What Are Some Good Reasons for Turning an Offer Down?

Two blurred businesspeople shaking hands in the background with a focus on a tablet, pen, and glasses in the foreground, symbolizing an offer rejection.

What advice would you share, especially for those who might be desperate for a new job but don’t want to make the wrong move?

Almost all hiring managers are turned off by prospective candidates that have shown frequent job changes, so the first reason to turn down an offer is that you have been in your current role less than 2 years or have had a series of short tenured positions. If your tenure in your current positions has been sufficient, then, your focus should be around the relative fit of the new job vs. the old job.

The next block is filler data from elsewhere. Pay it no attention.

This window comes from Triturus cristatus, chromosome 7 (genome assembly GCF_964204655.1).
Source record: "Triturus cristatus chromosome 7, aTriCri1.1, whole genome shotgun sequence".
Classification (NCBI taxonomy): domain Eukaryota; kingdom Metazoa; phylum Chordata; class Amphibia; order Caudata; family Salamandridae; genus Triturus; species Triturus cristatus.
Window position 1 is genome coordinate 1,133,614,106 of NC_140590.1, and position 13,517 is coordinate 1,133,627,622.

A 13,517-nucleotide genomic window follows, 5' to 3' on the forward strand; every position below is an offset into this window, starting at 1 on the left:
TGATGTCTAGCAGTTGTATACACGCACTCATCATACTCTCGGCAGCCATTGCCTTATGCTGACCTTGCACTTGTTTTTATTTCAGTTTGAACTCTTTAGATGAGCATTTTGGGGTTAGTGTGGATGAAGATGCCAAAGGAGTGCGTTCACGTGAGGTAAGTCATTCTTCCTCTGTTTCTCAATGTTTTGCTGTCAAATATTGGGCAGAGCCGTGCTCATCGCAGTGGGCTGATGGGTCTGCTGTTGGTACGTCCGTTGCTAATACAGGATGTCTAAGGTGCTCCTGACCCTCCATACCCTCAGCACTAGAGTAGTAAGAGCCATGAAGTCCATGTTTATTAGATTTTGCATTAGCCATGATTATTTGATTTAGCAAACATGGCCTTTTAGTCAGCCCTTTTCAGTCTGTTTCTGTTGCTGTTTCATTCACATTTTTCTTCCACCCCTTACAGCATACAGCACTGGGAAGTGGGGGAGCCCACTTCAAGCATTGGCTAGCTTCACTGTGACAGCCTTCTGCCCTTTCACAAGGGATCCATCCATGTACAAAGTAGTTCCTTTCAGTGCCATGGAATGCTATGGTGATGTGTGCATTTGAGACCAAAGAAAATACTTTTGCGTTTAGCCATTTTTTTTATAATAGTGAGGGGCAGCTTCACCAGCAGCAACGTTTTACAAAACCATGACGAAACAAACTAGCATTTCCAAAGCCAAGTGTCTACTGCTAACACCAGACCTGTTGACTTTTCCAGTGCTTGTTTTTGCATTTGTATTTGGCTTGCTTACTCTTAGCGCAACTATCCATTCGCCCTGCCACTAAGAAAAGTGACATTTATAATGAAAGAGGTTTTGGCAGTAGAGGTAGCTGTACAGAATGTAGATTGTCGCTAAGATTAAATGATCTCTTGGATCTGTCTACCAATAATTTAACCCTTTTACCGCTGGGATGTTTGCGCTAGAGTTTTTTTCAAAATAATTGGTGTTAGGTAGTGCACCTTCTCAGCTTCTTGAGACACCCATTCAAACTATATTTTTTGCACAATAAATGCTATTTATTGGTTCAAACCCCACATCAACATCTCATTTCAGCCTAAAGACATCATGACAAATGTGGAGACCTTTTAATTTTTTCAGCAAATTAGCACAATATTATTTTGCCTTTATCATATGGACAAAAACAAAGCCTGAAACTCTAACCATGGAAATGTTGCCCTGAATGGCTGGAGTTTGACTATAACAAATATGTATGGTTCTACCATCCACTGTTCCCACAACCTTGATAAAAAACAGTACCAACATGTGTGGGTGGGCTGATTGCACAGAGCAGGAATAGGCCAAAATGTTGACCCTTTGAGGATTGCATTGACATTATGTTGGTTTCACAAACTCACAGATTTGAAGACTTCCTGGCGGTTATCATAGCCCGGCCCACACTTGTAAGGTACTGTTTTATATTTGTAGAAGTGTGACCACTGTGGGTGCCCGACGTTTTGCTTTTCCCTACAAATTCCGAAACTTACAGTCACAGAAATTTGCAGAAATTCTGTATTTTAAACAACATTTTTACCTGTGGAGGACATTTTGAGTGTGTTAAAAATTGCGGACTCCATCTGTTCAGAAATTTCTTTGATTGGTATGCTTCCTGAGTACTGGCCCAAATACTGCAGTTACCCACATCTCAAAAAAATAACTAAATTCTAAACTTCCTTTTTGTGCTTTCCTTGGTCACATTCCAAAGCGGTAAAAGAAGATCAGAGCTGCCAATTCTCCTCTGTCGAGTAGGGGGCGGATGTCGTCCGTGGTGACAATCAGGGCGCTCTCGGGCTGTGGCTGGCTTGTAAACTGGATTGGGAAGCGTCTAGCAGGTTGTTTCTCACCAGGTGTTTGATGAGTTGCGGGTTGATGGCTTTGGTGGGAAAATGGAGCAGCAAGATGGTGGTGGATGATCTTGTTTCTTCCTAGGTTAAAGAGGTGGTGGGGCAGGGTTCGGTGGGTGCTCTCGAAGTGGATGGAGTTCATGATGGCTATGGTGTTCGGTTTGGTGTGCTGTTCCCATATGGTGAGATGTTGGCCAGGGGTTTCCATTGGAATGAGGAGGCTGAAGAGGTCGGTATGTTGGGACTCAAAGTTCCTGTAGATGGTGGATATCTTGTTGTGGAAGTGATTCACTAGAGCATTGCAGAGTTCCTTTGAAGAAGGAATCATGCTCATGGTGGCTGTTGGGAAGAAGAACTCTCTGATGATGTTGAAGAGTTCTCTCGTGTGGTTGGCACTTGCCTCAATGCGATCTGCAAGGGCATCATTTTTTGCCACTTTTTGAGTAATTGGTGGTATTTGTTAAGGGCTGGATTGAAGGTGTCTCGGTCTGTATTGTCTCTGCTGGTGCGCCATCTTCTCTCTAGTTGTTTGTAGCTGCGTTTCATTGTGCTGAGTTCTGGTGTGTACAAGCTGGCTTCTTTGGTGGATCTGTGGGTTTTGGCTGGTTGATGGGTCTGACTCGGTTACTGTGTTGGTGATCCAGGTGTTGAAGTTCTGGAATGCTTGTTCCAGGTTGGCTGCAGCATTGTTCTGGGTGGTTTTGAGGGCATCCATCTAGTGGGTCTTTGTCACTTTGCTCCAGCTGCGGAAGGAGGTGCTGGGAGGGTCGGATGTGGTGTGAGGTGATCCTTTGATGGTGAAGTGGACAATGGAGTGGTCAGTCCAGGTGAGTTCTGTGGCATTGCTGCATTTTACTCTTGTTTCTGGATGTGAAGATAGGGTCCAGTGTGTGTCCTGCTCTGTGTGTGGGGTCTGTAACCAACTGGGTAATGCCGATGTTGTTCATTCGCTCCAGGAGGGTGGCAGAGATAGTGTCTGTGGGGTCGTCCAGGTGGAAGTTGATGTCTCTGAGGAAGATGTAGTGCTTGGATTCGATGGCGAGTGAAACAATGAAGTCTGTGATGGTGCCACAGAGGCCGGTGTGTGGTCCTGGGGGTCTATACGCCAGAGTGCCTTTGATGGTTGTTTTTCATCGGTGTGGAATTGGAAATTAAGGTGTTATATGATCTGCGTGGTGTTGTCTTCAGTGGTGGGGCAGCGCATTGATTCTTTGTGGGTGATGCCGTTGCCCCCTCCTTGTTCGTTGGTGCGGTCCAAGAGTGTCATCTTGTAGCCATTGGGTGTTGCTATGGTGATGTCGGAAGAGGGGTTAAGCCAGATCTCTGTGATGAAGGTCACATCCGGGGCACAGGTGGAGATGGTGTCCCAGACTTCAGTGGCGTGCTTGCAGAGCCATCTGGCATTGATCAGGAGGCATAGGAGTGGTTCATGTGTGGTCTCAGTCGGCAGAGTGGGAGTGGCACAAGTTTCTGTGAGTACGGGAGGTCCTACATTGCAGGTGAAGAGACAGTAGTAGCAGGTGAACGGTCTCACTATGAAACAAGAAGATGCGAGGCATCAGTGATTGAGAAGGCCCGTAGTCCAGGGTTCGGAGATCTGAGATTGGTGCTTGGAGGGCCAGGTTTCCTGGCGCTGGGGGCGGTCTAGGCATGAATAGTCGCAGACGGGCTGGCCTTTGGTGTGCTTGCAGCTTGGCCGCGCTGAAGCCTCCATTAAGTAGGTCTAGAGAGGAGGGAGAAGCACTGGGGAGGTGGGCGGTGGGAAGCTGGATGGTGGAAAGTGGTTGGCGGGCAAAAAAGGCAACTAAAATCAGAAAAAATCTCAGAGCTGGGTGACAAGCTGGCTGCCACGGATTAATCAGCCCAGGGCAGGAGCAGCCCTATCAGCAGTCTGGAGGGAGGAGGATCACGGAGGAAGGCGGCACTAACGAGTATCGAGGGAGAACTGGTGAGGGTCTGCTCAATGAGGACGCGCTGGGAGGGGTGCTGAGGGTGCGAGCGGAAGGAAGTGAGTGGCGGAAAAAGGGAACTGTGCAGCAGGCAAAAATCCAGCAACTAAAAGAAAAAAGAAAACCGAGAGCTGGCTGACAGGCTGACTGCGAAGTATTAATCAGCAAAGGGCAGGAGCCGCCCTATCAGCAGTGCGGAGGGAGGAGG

In evaluating fit you need to answer two questions:

  • Does the new offer from the new organization fulfill your needs better than your current role? You need to be honest regarding what your real needs are that include more than compensation and include opportunity for personal growth, the type of organization culture that enables you to perform well, …
  • Does your offer as an individual fulfill the new organization’s needs better than your current organization?  You need to dig deep during the interview process to understand the true expectations of the new role and the skills required to execute in the role.  Additionally, determine if your “style”, the way you like operate and get things done is a fit for their culture. 

If the answer to either of these is NO, it’s a good reason to turn down the job.  Obviously, if the offer doesn’t fulfill your needs you should turn it down.  However, you should also turn down the job if your offer is not a fit for what they need.  This is especially true for the cultural fit element that is difficult to evaluate but is the main reason for job changes that fail.

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